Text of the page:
Reforming Taxes as Part of Budget Reform

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Reforming Taxes as Part of Budget Reform

  1. 1. Reforming Taxes as Part of Budget Reform<br />Testimony before the National Commission on Fiscal Responsibility and Reform <br />June 23, 2010<br />C. Eugene Steuerle<br />Institute Fellow & Richard B. Fisher Chair<br />The Urban Institute<br />
  2. 2. Outline<br />Taxes & the Budget<br />Principles of Public Finance <br />More on Tax Subsidies & “Expenditures”<br />Tax Gap & Tax Havens <br />Thinking Comprehensively & Lessons from Past Tax Reform <br />2<br />
  3. 3. Taxes & the Budget<br />Reforming taxes involves dealing with:<br />Entire revenue side of budget, including special taxes for:<br />Social Security & Medicare & highways <br />Complex measurement issues (e.g., cost of business)<br />Incentives for work & saving (which affect future revenues)<br />Tax rates<br />About 1/4 to 1/3 of all “spending” or subsidies<br />More housing subsidies (e.g., mortgage interest) than HUD<br />A larger low-income subsidy (EITC) than welfare (TANF) <br />Thousands of provisions<br />Like expenditures, each provision a different rationale<br />3<br />
  4. 4. Relationship Between Tax &Budget Reform<br />Four ways to reduce deficits<br />(1) Reduce direct spending <br />(2) Raise tax rates <br />(3) Spend less on tax subsidies<br />(4) Work more (& save more)<br />Example: Raise early retirement age <br />Biggest budget effect: income tax revenues<br />Actually increases Social Security benefits<br />All except (1) related to taxes<br />4<br />
  5. 5. Taxes & Spending per Household($2010)<br />5<br />Source: S. Rennane and C. E. Steuerle, the Urban Institute, 2010. CBO Alternative Baseline, with author adjustments for health reform.<br />
  6. 6. Relationship Between Tax &Budget Reform<br />A common problem: permanent built-in growth<br />Many mandatory spending (entitlement) programs<br />Most tax programs <br />Throughout all U.S. history until today, the long-term budget under current law was in surplus<br />E.g., huge 1980 surpluses under 1970 law<br />E.g., huge 1954 surpluses under 1944 law<br />Today, revenues spent before new Congress assembles<br />6<br />
  7. 7. Steuerle-Roeper Index of Fiscal Democracy:-- % of Revenues Not Yet Committed toPermanent (Mandatory) Programs-- <br /> 7<br />Source: S. Rennane, T. Roeper and C. E. Steuerle, 2010. Data from OMB and CBO, with author adjustments for health reform. Excludes TARP.<br />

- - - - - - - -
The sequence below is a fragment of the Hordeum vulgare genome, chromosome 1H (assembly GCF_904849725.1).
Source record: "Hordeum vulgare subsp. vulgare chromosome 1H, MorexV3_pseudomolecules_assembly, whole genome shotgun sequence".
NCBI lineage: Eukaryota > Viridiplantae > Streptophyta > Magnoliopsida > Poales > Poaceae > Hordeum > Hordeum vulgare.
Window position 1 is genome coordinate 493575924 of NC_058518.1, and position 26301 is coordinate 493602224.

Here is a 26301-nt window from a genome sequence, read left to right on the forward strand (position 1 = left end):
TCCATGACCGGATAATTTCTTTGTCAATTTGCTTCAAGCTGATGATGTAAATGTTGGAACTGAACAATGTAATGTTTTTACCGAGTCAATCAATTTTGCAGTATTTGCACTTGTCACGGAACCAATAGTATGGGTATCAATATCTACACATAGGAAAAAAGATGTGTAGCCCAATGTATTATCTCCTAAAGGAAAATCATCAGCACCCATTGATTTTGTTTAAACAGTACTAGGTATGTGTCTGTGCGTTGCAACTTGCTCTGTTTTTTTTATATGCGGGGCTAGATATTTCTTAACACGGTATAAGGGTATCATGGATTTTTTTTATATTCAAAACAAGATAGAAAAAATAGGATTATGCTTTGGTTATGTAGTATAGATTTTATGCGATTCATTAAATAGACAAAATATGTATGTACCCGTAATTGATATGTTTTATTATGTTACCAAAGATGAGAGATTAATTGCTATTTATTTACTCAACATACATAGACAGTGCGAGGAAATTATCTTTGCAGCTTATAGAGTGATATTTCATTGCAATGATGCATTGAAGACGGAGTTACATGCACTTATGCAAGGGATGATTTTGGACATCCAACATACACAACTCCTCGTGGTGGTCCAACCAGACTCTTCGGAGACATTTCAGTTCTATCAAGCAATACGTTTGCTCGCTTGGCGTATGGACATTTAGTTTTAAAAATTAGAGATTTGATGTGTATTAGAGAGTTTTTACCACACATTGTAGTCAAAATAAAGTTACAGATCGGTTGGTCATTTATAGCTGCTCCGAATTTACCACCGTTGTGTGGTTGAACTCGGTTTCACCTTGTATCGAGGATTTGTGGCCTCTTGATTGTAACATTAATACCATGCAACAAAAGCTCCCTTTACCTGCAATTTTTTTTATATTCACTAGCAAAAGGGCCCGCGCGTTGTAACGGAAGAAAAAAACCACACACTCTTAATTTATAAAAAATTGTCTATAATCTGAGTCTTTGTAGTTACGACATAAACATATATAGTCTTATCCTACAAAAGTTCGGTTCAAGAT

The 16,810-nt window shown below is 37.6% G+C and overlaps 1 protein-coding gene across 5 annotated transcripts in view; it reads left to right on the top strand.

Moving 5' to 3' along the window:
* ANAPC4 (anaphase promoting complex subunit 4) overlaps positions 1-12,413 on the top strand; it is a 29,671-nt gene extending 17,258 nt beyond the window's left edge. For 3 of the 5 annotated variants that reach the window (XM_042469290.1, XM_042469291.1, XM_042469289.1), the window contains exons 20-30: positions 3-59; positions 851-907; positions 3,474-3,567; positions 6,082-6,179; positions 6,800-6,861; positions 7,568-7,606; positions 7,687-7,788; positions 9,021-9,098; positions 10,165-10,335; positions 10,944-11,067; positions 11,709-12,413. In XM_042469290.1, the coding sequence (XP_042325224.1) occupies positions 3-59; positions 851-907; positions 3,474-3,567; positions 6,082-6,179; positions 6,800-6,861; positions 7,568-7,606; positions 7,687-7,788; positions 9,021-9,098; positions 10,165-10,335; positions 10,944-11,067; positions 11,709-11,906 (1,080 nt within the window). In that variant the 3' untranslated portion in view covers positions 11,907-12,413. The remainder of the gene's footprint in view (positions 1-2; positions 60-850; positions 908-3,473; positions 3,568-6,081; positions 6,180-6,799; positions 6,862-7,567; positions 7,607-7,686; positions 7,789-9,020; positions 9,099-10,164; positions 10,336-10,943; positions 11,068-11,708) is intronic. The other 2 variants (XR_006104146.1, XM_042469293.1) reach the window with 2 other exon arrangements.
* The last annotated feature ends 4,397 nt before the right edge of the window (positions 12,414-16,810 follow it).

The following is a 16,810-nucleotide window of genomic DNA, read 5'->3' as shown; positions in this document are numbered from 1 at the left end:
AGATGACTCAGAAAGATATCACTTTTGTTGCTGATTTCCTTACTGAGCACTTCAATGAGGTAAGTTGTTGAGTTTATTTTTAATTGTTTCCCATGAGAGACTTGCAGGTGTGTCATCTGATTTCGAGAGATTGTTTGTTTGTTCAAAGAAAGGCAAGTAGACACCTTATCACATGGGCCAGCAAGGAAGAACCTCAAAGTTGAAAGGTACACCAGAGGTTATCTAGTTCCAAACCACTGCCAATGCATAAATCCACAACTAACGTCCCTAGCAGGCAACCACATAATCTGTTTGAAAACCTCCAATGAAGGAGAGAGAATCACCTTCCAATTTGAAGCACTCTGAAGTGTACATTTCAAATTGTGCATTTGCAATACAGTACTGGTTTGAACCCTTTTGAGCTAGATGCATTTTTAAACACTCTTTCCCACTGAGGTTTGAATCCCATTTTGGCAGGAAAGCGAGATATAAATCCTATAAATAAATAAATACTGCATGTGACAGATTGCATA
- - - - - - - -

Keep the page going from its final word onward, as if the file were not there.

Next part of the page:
8. 8. Principles of Public Finance--Apply to Taxes & Expenditures--<br />Equal Justice (equal treatment of equals)<br />Efficiency (competitiveness, growth, bang per buck, no special favors)<br />Progressivity (e.g., don’t tax those who can’t pay; subsidize needs, not everyone)<br />Simplicity (includes transparency, ability to administer)<br />Individual Equity (entitled to rewards from own efforts)<br />8<br />
  9. 9. Opportunities for Reform:Adhering to & Balancing Principles<br />(1)Special candidates for reform: a principle violated<br />without furthering other principles<br />Preferences by industry, consumption, taxpayer<br />(2)Check for balance<br />How strong is policy rationale for intervention?<br />How much can base broadening deter rate increases?<br />What are the real marginal tax rates—direct & indirect?<br />What are the error rates?<br />Do we need multiple “programs” for education, capital gains rates, etc.? <br />What is the evidence for effectiveness?<br />Who really benefits?<br />Does form (e.g., credit or deduction) matter?<br />Are floors or caps reasonable?<br />9<br />
  10. 10. Tax Expenditures<br />Expenditure-like preferences in tax code<br />Exclusions, deductions, credits, special rates, timing shifts<br />Goals: social, economic, redistributive<br />Usually targeted at specific groups or for specific activities<br />Other Issues<br />Accounting for them doesn’t make them good or bad per se<br />Like expenditures, do affect behavior<br />Often not “neutral” or efficient<br />E.g., favor one form of energy production over another<br />E.g., favor one form of saving over another <br />Some controversy over which to count <br />Most conflicts over capital income taxation<br />For example, should base be income or consumption?<br />10<br />
  11. 11. How Tax Expenditures Differ From Direct Spending<br />Enactments show up as tax cuts, not spending increases<br />Removals show up as tax increases, not spending cuts<br />Administered by IRS, not spending agencies<br />Other Considerations<br />“Authorized” by tax-writing committees<br />Most are permanent (“tax entitlements”) and many intended to be permanent (“tax extenders”)<br />Use annual accounting period (e.g., EITC based on annual wages, welfare based on monthly income)<br />Most (other than EITC and child credits) not “refundable”<br />11<br />